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Homechevron_rightOpinionchevron_rightEditorialchevron_rightWhen cola companies...

When cola companies continue to loot

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When cola companies continue to loot
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The multi-national cola companies are entities who entered our country under cover of globalization.  They made their beginnings by sucking water from the deepest water beds wherever possible,  fattening their coffers through sweet drinks made from it and then making native populations taste the bitterness of life.   

They ransacked fertile and water-rich places like Plachimada and Puthussery in Kerala and made the natives there stand in queue for drinking water before tankers,  only to set foot later in new pastures.   By that time,  water, the elixir of life becomes a commodity available at a price.  From water, they extend their sinews to agricultural land,  and thereby to our basic diet.

The agricultural community, who even at the face of crisis created by climate change, water scarcity,  crop loss, price falls and rising prices of essential commoditie,  hold their feet firm on the ground,  are now taken to court by one of the cola companies.  On the allegation that the farmers cultivated the tapioca variety it had developed for making chips, Pepsico has shown the audacity to sue the tapioca cultivators in Banaskantha, Gujarat demanding crores of rupees as fine from the local farmers.    No sooner was this complaint  registered – that it incurred a heavy loss because of the farmers – a judge hastened to issue an order,  even before hearing what the other side had to say,   prohibiting the cultivation of a peculiar kind of tapioca.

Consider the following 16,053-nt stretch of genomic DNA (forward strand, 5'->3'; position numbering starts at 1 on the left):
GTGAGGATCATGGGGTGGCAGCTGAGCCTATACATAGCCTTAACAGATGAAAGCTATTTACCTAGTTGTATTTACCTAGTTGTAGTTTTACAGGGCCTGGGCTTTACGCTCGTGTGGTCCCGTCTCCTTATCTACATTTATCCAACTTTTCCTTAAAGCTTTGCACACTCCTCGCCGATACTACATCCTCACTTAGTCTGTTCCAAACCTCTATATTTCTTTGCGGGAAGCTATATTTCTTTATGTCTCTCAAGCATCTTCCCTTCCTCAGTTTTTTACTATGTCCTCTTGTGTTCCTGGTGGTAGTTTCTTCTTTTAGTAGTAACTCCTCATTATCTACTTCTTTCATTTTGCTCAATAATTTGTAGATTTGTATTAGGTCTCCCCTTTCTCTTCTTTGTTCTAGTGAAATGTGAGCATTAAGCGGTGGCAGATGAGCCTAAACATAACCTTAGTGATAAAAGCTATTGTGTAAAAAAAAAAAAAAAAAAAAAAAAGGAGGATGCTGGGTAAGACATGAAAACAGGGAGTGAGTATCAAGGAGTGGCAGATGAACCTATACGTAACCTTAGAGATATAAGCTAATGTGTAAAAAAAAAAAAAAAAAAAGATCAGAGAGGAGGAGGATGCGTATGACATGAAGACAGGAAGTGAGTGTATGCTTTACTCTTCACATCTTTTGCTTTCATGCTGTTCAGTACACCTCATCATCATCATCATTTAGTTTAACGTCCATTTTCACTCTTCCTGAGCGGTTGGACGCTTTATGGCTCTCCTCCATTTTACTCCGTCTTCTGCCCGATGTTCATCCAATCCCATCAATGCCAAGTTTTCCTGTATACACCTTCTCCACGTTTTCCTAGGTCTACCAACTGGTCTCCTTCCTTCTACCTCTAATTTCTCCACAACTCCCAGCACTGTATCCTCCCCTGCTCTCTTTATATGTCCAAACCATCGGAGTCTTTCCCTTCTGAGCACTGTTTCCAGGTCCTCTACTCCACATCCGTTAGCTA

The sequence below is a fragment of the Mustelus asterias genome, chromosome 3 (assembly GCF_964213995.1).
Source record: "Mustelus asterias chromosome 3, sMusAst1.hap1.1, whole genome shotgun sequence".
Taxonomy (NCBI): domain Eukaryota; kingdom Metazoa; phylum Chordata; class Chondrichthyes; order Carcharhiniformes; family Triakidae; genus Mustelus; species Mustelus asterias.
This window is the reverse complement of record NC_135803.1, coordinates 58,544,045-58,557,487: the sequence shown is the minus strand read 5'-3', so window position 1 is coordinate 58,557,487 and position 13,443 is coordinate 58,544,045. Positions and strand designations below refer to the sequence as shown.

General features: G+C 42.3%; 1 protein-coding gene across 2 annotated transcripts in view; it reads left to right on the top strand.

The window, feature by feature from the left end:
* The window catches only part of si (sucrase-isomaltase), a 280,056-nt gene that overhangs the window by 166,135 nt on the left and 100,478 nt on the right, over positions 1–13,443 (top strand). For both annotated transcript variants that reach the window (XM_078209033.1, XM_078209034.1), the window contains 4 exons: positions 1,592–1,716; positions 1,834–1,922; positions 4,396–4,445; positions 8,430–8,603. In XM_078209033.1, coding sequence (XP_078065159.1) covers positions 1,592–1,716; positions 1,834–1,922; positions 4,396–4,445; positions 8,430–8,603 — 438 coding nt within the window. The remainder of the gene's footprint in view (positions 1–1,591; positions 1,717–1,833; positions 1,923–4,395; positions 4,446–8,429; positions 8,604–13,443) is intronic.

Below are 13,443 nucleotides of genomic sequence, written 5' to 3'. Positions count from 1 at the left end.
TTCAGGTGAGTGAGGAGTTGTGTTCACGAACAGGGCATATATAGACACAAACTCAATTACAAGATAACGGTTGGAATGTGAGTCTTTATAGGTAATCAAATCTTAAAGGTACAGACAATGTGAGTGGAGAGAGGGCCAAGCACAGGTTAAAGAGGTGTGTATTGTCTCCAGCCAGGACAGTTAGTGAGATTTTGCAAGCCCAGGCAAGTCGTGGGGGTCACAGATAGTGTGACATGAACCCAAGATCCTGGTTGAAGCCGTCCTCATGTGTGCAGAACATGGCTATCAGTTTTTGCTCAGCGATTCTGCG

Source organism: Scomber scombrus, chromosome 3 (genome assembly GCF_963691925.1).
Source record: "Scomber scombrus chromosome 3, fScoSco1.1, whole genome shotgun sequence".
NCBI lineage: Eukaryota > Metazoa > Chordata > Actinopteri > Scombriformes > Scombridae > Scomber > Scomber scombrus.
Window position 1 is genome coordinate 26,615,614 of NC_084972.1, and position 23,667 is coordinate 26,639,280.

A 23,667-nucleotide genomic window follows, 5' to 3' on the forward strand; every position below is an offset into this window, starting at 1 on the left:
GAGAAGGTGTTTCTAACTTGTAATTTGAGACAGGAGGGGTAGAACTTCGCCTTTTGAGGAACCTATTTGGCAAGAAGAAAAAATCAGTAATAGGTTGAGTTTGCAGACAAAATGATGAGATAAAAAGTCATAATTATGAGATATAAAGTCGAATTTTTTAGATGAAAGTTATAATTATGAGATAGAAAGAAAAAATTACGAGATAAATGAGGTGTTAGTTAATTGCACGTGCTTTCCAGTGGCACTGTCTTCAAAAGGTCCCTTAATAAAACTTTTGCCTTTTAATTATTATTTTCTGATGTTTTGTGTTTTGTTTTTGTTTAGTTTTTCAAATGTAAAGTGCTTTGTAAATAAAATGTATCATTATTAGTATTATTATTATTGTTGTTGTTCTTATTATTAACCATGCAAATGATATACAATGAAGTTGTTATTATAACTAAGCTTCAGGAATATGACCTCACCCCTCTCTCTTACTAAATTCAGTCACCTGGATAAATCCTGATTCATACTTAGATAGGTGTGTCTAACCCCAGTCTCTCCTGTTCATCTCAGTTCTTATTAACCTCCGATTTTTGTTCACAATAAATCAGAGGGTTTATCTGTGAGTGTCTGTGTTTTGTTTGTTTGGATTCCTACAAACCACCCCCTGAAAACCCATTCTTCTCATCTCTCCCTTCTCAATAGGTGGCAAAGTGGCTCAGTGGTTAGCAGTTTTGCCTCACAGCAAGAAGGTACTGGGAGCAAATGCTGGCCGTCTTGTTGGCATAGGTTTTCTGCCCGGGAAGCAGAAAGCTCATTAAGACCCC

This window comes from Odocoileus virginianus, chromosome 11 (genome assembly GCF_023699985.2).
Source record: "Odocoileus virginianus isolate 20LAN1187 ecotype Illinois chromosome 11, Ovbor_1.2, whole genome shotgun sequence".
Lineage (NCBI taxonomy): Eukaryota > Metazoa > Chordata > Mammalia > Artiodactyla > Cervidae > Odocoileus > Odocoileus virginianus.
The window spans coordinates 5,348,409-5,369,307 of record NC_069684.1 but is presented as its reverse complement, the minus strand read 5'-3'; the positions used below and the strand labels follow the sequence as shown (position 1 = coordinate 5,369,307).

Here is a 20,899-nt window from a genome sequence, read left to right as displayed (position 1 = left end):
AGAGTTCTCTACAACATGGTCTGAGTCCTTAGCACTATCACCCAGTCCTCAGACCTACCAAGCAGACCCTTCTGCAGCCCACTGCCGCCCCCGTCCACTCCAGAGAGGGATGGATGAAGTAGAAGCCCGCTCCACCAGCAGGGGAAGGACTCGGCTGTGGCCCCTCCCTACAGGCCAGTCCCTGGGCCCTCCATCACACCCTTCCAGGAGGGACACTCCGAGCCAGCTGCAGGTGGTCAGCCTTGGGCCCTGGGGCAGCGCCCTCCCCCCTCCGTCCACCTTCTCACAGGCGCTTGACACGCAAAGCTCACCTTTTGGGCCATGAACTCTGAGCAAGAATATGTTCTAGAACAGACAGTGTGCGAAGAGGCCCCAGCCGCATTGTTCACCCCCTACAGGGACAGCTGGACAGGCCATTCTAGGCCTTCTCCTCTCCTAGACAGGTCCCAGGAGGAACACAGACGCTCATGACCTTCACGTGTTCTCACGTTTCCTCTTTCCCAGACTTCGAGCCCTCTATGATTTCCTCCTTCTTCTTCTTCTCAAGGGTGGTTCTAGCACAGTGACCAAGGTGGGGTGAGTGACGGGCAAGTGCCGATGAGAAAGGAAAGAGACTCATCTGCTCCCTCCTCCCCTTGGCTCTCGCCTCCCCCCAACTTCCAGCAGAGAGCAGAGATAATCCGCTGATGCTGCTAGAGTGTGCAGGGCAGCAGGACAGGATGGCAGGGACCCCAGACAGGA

It needs to be pondered how legal institutions that show zeal in protecting the cola companies' profits and rights,  do not show the same enthusiasm to award any compensation for the Indian villages from the cola firms for making fertile land arid by draining its water and destroying them.   There have been calls by civic activist groups,  people have come forward to boycott from their dining table Pepsico's chips – that arrives with inflated claims of taste.  Following this,  the company has softened its stand,   but still brimming with profit-motive and the urge to grab everything.   What they are trying now is a plot to bring the tapioca farmers at their feet in the guise of a compromise formula.  The concession dangled is that once the farmers join the growers's society under the company and grow the seeds provided by it,  the farmers can avoid legal damages.   Thus an American monopoly has come to decide what the native farmers,  who for generations have been growing crops,  should do in their land!  It is time for the agricultural community to say No to such a compromise formula and for the country to come forward and stand firm by them.

Recall a similar multinational Monsanto who had come to India's cotton farms and lured farmers to their farm land with BT cotton seeds, with the temptation that the produce would be larger and thicker,  would fetch greater profits, and it would be free from pests.  They established their hegemony by influencing governments,  bringing farmer societies to their knees and grabbing ownership of seed firms.  Then it came to a situation that it would take a huge amount to purchase their seeds and still bigger amount to buy the pesticides to ward off pests.  What happened thereafter is told by the thousands of farmer suicides in Maharashtra,  Andhra and Gujarat.

Like soldiers,  farmers are the guards of the country's greenery and food security.  That they are forced to conduct a long march from scorched farmlands with cracking heels under our eyes,  is indeed a shame for the country and for the governments - if  left  with a trace of patriotism and humanity.   The lamentation of the growers is not something that can be hidden behind the 'jai kisan' slogans during election rallies and in front of TV cameras.

It is by taking ownership of seeds sown traditionally in the country and fondly protected by the previous generations,  and by modifying them,  that the monopoly companies present them as their own and extracting a price from us.    It is imperative on governments to put an end to such domination and to restore the farmers' right to the agricultural land and and the crops.   Our agricultural research centres  also need to be made more creative and laws made more stringent.  The real pests that stunt the growth of our agricultural sector are the authorities, the  individuals and firms  who are eager to meddle with the rights of the farmers.  In order not to let water too become inaccessible like food,  and to stop those who work on the soil falling dead at their own hands,  they need to be eliminated from the scene.

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